Colorectal cancer, cancer in the colon or rectum, is often termed the “silent killer.” It’s the second leading cause of cancer-related deaths and the third most common life-threatening cancer diagnosed in both men and women in the United States. According to the American Cancer Society, it is estimated that in 2019 there will be 101,420 new cases of colon cancer and 44,180 new cases of rectal cancer in the United States. There is expected to be 51,020 colorectal cancer-related deaths in 2019.
Colorectal cancer typically develops in polyps, or small, pre-cancerous growths, in the lining of the colon. Polyps are found through colorectal cancer screenings, called colonoscopies. A colonoscopy is a safe and painless method to examine the sedated patient for polyps; they are removed if found, which significantly reduces the risk of developing colorectal cancer. The disease is curable if found early enough.
One of the most preventable human cancers, colorectal cancer, has no early symptoms. It has been estimated that 30-40% of the adult population have polyps and don’t know about them. However, if you experience changes in bowel habits, rectal bleeding or blood in the stool, abdominal discomfort, the feeling that your bowel doesn’t empty completely, weakness or fatigue, and unexplained weight loss, you should consult with your doctor as soon as these may be symptoms of colorectal cancer. 1 in 3 people aren’t up-to-date on their colorectal cancer examinations. 60% of colorectal cancer-related deaths could have been prevented with screening; however, the death rate has decreased in recent years because people are getting their recommended screenings and polyps are being discovered earlier.
If polyps are found, you’ve had inflammatory bowel disease, or you have a family history of colorectal cancer, more frequent examinations are typically recommended. 25% of people diagnosed with colorectal cancer have a family history of the disease. Colonoscopies are recommended for individuals 50 years of age and older, 40 years of age for those with a family history of colorectal cancer, or 10 years earlier than the age of the family member who had colorectal cancer. Diagnosis of colorectal cancer is highest in African Americans, Caucasians, and Hispanics.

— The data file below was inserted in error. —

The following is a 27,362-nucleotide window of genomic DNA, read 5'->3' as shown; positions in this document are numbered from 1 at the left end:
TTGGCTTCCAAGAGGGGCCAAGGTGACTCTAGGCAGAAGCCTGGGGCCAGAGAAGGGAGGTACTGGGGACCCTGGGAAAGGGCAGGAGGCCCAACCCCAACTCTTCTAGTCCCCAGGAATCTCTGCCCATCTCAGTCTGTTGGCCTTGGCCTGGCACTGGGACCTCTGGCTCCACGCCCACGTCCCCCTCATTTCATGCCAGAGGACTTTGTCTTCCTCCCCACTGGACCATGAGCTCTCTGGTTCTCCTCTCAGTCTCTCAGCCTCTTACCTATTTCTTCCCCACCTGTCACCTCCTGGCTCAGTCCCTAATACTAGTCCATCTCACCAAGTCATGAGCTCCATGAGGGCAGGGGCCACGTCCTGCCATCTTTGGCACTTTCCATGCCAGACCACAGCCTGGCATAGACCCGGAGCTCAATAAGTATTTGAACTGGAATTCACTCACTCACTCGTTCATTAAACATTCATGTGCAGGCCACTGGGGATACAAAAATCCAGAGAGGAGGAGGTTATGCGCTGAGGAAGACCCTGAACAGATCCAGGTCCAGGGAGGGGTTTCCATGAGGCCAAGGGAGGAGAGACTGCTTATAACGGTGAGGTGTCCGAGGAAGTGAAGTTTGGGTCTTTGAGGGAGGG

Along with getting your recommended screenings, there are several things you can do to help prevent colorectal cancer. You should eat a healthy variety of fruits, vegetables, and whole grains. If at all, drink alcohol in moderation and refrain from smoking. You should exercise most days of the week; maintain a healthy weight.
The silent killer, colorectal cancer, is the second leading cause of cancer-related deaths in both men and women. If you have a family history of colorectal cancer or have previously had polyps, you are at a higher risk of obtaining the disease. Getting your recommended screenings, eating a healthy diet, and exercising are all important steps in preventing colorectal cancer.